Viewpoints: Judge Kessler’s Decision; Utah Is Role Model; Malpractice System Flaws
San Francisco Chronicle: GOP Budget Strategy Is Lies And Deception
The Republican strategy is to split the vast middle and working classes -- pitting unionized workers against nonunionized, public-sector workers against nonpublic, older workers within sight of Medicare and Social Security against younger workers who don't believe these programs will be there for them and the poor against the working middle class. ... In the coming showdown over Medicare and Social Security, House Budget Committee Chairman Paul Ryan will push a voucher system for Medicare and a partly privatized plan for Social Security -- both designed to attract younger middle-class voters (Robert B. Reich, 2/27).
The Wall Street Journal: Regulating 'Mental Activity'
Another federal judge ruled last week that ObamaCare is constitutional, and Democrats are saying this makes the score 3-2 for their side. We disagree with the decision, but it's worth noting the judge's reasoning because it so neatly illustrates the constitutional stakes. ... Though she may not have intended it, Judge (Gladys) Kessler has shown that the real debate is between a government of limited and enumerated powers as understood by the Founders, and a government whose reach includes "mental activity" (2/28).
Kaiser Health News: Govs Vs. Feds: Who Will Play The 'Power Card' In The Medicaid Struggle?
The governors hold the power cards for health reform over the next two years, and they will continue to demand more flexibility to run the programs themselves. In this tug of war, I'm betting on the governors (Grace-Marie Turner, 2/28).
Minneapolis Star Tribune: Will Wisconsin Be The GOP's 'Overreach' Moment?
The Tea Party and the GOP benefited from the perception that (President Barack) Obama and his party overreached on health care, but that doesn't mean they are immune from blowback themselves. Taking away workers' rights sure looks like this movement's overreach moment. ... (Gov. Scott) Walker has derided the protesters as out-of-state special-interest groups. That's wishful thinking (Jill Burcum, 2/26).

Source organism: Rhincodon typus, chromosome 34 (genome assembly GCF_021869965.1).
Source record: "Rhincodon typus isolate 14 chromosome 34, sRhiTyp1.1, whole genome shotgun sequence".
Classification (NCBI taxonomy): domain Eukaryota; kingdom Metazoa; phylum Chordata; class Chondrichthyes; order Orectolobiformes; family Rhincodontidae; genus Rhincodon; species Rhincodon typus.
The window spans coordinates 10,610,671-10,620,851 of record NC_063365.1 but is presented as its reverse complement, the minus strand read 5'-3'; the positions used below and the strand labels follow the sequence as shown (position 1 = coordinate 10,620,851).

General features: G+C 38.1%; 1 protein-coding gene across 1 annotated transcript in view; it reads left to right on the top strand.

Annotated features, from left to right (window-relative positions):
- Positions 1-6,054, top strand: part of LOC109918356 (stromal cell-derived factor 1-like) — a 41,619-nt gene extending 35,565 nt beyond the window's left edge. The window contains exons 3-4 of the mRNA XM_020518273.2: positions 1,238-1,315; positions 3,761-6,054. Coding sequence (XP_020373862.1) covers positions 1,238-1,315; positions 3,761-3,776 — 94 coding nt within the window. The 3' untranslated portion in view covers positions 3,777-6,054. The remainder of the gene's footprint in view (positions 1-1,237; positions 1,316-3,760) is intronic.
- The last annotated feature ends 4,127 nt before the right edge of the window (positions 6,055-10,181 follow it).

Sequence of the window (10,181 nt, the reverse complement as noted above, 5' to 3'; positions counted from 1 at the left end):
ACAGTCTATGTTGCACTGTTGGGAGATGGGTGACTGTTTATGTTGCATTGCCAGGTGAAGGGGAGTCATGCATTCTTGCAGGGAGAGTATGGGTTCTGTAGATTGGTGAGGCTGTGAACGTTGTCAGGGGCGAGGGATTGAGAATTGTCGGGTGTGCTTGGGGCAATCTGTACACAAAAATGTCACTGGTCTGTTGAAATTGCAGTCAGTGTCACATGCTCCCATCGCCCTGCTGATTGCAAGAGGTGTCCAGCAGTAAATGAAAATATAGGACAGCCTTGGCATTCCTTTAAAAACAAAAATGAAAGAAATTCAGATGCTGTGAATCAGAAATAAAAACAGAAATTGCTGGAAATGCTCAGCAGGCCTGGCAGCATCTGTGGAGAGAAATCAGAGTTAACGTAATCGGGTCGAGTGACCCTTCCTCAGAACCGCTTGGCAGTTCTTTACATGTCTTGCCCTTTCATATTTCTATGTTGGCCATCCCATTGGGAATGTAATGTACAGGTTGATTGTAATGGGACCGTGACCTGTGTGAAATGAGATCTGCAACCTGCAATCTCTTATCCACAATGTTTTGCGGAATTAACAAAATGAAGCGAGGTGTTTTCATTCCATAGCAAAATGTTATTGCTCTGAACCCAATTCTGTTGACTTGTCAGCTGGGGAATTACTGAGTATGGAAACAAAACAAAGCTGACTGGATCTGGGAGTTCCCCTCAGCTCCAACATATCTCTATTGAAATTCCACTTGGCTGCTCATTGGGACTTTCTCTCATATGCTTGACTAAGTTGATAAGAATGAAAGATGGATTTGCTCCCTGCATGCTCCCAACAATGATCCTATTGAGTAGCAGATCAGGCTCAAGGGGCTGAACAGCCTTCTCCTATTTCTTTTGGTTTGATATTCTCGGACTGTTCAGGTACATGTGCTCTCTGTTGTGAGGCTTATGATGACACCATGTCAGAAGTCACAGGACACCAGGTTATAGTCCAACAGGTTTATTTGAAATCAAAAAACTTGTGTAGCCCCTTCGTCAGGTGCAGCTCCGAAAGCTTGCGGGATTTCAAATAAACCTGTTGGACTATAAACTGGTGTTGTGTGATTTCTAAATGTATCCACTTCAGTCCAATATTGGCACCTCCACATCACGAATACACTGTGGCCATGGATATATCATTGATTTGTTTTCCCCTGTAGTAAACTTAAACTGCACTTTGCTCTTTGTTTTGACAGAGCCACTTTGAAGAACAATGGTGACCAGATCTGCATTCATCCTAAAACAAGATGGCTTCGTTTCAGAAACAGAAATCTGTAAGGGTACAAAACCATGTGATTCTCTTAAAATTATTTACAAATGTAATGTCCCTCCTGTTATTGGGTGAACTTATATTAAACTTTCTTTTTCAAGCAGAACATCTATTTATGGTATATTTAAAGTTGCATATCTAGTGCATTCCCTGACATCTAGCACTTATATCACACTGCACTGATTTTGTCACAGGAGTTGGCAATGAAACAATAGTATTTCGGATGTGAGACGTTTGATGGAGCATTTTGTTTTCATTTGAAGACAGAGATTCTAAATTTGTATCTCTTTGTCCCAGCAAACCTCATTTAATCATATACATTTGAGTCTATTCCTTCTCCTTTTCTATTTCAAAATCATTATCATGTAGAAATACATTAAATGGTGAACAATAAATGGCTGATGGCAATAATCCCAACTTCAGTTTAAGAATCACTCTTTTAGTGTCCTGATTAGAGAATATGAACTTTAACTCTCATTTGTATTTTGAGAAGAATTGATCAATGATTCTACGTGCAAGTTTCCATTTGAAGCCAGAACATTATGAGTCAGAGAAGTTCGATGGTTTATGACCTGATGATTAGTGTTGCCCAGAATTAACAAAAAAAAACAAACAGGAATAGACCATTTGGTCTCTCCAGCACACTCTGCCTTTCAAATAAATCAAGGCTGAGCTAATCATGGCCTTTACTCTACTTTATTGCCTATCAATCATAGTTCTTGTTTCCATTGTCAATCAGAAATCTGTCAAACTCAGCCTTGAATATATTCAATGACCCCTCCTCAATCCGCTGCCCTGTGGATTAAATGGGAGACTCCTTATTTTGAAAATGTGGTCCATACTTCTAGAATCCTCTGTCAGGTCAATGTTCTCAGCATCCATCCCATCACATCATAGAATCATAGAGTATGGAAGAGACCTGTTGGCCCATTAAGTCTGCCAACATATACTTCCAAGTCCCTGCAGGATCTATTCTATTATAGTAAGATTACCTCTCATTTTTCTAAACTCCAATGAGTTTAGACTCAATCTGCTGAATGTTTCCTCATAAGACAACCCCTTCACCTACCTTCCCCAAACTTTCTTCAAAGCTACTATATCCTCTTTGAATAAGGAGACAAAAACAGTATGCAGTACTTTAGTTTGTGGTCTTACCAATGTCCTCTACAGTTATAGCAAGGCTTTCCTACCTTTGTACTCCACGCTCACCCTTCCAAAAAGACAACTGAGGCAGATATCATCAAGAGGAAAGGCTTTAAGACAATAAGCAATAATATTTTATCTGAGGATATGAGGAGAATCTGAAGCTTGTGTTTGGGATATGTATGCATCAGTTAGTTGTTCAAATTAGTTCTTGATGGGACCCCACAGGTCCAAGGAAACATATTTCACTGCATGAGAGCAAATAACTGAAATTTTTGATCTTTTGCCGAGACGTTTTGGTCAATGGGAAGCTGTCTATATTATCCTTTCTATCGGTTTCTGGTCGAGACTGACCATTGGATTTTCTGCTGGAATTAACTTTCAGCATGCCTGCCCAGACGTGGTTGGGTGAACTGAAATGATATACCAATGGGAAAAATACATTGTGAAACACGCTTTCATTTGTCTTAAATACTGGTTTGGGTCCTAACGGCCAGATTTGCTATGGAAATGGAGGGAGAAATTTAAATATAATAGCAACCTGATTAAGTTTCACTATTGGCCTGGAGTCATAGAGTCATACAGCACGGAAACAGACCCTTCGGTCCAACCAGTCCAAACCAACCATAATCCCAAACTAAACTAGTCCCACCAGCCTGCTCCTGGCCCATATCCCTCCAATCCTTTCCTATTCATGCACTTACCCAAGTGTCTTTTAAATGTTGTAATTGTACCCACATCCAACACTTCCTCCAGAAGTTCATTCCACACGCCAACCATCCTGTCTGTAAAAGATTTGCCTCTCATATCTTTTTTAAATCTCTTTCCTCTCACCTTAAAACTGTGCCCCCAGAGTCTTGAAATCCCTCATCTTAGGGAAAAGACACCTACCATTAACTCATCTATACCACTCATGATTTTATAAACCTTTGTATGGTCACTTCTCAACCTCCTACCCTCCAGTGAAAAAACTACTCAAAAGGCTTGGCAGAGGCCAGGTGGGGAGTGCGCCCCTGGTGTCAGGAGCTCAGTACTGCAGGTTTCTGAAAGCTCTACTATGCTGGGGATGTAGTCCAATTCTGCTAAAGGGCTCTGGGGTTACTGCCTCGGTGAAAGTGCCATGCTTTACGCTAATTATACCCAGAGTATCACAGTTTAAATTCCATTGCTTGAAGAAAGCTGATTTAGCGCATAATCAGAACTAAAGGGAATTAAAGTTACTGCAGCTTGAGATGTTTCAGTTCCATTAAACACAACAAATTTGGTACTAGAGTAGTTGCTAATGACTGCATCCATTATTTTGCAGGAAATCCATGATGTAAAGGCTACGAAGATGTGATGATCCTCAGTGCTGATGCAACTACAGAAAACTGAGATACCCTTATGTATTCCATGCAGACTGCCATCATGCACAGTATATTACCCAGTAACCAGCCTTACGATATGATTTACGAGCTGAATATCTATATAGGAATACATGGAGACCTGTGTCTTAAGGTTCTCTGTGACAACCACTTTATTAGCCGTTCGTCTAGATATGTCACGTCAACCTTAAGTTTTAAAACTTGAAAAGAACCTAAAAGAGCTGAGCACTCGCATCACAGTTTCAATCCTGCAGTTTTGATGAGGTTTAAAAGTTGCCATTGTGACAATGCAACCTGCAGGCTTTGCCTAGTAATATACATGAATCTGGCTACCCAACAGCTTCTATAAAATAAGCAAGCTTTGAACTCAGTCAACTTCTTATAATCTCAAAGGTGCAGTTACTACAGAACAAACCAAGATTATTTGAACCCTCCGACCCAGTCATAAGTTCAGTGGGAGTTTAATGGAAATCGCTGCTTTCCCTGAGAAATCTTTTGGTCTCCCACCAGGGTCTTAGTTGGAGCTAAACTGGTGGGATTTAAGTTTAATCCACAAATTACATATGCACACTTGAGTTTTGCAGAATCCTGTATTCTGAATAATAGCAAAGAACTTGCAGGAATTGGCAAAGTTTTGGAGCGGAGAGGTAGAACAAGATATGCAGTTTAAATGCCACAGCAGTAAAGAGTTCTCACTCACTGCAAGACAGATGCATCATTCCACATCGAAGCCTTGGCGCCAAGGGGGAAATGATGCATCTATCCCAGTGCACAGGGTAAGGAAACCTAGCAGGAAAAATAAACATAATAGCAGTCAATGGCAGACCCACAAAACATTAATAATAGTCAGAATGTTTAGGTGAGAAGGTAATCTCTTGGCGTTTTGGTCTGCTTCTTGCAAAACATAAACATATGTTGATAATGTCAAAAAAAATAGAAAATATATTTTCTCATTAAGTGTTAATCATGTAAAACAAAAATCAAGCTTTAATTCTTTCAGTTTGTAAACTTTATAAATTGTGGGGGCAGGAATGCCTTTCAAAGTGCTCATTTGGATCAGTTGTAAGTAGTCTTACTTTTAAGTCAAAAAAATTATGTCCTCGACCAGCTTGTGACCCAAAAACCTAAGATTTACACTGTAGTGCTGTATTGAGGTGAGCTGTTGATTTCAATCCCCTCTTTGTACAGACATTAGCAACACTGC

Milwaukee Journal Sentinel: When You Can't Trust Doctors, Who Can You Trust?
The vast majority of government employees in Madison continue to go to work while protesters, some of whom took time off their jobs and reportedly got excuse notes from doctors diagnosing them with stress, flood the Capitol. ... A note justifying a day off is a relatively little thing, I admit. ...The big deal is that, in the end, trust in doctors is often all we have. Or at least used to (Mike Nichols, 2/25).
The Atlanta Journal-Constitution: Utah, Not D.C., Points The Way For Georgia On Health Reform
Utah created a health-insurance exchange in March 2009, around the time President Barack Obama began his health-reform push. ... More companies in Utah offer health insurance to workers now. And they didn't get subsidies to do it. Utah's exchange gives consumers information about plans and helps them enroll in one. ... State exchanges are also a feature of ObamaCare. But while its requirements for those exchanges are still in the works, they'll likely be more burdensome than what many states would design (Kyle Wingfield, 2/25).
WBUR's CommonHealth blog: Mass. Health Reform 2.2 - The Beta Testing Begins
Last week saw the long awaited release of Health Reform 2.2 (aka Governor Patrick's proposed payment reform legislation.) ... The new system appears to be a less drastic departure from the current version of the operating system than some had hoped but many others had feared (Nancy Turnball, 2/25).